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Improving Your Credit Score

Steps to Assess and Improving Your Credit Score

What exactly is a credit score, and why should you care? Well, a credit score is a numerical representation of how trustworthy you are when borrowing money. Lenders use it to decide whether to lend you money or not.

I’ll guide you through the crucial aspects of checking and improving your credit score, a number that wields significant power in your financial life. Let’s dive right in.

What exactly is a credit score, and why should you care? Well, a credit score is a numerical representation of how trustworthy you are when borrowing money. Lenders use it to decide whether to lend you money or not. Think of it as a financial report card. In the UK, the key players in this game are Experian, Equifax, and TransUnion.

Your credit score isn’t just a random number; it’s derived from your credit report. This report contains a comprehensive history of your financial behaviour. Every time you apply for credit, make a payment, or miss one, it’s all in there, shaping your creditworthiness.

How do you discover your credit score?

You can access it through Experian, Equifax, or TransUnion, but it may come at a cost. Experian charges £14.99 per month, Equifax £7.95 per month, and TransUnion £14.99 per month for their services. However, you can get a 30-day free trial from Check My File, which produces a report on all three mentioned.

Why might you have a poor credit score?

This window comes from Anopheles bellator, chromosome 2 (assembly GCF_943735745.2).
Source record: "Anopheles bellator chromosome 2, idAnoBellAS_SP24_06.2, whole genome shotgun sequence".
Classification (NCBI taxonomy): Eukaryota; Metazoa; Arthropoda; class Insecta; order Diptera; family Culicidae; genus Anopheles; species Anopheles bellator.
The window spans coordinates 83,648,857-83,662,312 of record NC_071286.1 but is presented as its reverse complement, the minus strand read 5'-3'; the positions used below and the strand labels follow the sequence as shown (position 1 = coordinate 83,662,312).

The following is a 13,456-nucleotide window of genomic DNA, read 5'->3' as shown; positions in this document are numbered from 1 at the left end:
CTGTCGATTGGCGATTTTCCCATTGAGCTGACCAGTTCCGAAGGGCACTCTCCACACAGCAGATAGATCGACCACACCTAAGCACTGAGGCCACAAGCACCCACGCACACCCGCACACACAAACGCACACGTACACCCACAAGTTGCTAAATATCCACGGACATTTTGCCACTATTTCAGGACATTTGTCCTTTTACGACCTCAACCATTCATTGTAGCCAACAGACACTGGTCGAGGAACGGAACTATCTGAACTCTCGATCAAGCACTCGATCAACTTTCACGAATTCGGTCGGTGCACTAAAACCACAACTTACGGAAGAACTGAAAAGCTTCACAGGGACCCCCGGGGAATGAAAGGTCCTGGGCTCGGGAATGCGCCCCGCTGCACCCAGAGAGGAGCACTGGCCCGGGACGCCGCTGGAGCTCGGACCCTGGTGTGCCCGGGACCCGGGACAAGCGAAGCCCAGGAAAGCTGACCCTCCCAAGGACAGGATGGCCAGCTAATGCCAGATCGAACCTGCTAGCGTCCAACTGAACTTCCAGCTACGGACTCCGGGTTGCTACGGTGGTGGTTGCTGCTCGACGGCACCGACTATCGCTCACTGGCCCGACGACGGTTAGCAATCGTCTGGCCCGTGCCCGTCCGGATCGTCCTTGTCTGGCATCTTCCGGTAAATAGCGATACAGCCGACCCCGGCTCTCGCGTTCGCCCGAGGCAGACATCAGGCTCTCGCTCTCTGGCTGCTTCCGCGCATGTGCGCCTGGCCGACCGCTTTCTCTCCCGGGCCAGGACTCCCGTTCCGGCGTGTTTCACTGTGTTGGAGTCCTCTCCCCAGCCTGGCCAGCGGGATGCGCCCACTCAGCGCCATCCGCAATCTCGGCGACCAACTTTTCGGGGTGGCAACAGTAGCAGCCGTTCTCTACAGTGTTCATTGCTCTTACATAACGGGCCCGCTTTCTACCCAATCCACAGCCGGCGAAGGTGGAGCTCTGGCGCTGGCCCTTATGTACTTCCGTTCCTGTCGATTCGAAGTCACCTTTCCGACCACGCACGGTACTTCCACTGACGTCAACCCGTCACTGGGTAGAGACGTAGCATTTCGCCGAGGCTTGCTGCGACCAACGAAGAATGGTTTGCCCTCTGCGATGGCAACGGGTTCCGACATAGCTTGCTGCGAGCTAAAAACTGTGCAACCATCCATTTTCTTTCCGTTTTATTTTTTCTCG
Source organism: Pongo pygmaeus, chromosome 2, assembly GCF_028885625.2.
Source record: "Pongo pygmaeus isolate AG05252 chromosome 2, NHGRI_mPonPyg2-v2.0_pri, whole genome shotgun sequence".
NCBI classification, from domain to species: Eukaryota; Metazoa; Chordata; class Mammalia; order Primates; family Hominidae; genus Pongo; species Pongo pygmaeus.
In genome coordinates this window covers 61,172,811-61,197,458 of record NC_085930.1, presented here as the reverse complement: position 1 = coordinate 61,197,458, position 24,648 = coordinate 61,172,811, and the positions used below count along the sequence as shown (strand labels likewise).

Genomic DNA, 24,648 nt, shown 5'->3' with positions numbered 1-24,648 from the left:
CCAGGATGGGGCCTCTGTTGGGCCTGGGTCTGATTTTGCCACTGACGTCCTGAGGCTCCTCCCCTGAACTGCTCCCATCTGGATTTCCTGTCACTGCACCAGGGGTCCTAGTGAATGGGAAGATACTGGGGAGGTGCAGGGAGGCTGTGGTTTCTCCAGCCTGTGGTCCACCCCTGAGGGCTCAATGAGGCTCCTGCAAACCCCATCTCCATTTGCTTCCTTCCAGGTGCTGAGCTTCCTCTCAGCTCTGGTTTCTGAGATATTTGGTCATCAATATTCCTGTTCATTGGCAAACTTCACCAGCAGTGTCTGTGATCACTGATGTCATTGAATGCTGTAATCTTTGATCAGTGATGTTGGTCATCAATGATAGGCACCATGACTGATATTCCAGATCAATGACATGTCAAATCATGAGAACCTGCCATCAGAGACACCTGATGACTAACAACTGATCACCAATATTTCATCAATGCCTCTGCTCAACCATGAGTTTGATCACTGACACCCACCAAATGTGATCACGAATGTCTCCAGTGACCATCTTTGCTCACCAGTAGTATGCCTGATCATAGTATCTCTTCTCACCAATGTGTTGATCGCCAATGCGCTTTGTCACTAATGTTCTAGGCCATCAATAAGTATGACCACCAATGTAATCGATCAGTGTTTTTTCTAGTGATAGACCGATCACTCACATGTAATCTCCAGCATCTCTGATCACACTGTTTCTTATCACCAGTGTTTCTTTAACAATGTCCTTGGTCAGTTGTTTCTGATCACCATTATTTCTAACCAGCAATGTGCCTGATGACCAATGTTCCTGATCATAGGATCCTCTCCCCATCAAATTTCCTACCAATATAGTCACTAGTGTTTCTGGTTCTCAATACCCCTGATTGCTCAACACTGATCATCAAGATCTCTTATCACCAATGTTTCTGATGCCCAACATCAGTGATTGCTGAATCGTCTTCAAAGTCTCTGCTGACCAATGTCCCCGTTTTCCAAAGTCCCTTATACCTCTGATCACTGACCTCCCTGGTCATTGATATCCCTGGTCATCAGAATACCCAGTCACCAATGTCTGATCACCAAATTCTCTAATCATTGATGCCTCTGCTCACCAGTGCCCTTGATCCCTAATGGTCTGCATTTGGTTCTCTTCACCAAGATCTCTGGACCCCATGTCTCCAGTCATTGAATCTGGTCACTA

There are several potential reasons. Missed payments, bankruptcy, or a County Court Judgment can all tank your score. Even if you make only minimum payments on your credit cards and loans, lenders may see you as a risk. If you’ve never borrowed money, your score might not be great, as there’s no evidence of your financial management skills.

Can you improve your credit score?

So, how can you improve your credit score? There’s no magic bullet, but there are steps you can take. Firstly, set up Direct Debits for all your credit agreements to ensure you never miss a payment. Being on the electoral roll adds stability to your profile, which lenders like, and helps with ID checks.

Make sure all your accounts are registered at the correct address. You can also consider credit builder cards, designed for those with poor credit. Just be diligent in paying them off in full each month. If you have unused cards, consider cancelling them. Having too much available credit can raise red flags with lenders.

What if you get rejected for credit?

Don’t panic, and do not immediately apply elsewhere. Lenders can see your applications, and multiple rejections in a short time can make you appear desperate. Instead, ask the lender why they turned you down, and once you identify the issue, address it before reapplying.

How do you correct mistakes on your credit report?

And finally, how do you correct mistakes on your credit report? If you spot an error, contact the lender that provided the incorrect information to the credit reference agency. They should rectify the problem and inform the agencies to update your report. In the meantime, you can add a 200-word ‘notice of correction’ to your report, explaining your side of the story, which lenders will see. Equifax has a guide on what further steps you can take if the problem remains unresolved.

In conclusion, your credit score is a critical aspect of your financial life. Understanding it, monitoring it, and taking steps to improve it can pave the way for better financial opportunities. Remember, it’s a journey, not a sprint. Take control of your credit, and it will serve you well in the long run.

 

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